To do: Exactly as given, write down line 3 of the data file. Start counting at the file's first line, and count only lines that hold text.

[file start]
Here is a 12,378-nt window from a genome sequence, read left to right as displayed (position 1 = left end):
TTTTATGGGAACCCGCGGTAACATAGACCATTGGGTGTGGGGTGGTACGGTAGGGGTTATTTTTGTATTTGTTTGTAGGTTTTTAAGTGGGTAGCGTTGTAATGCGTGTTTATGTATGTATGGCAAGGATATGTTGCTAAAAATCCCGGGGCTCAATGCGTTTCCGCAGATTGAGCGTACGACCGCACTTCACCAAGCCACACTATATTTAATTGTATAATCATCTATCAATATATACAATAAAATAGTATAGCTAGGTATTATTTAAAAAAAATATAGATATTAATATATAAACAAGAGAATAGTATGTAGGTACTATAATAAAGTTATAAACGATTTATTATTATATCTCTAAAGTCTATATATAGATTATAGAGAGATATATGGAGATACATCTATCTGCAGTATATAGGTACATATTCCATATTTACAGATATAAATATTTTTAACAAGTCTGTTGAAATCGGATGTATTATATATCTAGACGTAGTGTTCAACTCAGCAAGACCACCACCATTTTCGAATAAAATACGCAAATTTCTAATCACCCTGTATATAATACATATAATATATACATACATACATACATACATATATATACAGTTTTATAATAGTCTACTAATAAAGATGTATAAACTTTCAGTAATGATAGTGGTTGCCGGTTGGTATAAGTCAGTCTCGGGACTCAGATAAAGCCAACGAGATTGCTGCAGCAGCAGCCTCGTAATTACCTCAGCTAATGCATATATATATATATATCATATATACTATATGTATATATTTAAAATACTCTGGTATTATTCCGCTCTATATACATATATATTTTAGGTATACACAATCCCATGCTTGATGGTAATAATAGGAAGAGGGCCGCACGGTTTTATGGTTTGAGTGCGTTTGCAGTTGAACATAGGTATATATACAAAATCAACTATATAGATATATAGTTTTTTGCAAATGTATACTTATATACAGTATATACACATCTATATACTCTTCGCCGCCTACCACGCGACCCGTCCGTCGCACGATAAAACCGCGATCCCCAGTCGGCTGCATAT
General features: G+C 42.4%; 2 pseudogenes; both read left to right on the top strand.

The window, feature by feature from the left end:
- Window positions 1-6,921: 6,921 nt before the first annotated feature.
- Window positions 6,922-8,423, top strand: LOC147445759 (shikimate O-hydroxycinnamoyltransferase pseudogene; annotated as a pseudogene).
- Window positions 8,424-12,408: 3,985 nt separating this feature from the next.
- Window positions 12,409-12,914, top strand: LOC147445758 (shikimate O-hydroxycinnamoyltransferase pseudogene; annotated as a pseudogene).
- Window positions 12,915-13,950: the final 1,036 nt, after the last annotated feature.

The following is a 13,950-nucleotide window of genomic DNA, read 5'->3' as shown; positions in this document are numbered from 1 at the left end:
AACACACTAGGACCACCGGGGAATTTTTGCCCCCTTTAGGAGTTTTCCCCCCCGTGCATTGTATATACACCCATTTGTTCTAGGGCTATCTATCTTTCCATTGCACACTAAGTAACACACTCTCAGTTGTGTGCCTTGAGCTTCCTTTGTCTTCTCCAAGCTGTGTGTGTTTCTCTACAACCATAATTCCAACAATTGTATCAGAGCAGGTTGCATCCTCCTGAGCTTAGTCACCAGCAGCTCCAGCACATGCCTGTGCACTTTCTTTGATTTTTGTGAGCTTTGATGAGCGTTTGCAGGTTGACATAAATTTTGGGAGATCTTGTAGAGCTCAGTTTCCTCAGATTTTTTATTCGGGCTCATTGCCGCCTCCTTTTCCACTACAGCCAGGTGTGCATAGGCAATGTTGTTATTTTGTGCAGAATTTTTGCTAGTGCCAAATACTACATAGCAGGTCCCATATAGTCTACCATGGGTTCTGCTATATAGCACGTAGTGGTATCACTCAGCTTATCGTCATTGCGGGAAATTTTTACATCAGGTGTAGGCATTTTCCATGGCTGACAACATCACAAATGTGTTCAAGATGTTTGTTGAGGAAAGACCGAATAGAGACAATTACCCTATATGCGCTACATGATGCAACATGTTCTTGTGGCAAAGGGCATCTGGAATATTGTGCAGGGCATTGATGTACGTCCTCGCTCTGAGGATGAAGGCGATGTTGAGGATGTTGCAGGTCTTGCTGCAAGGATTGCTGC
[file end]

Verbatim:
General features: G+C 42.4%; 2 pseudogenes; both read left to right on the top strand.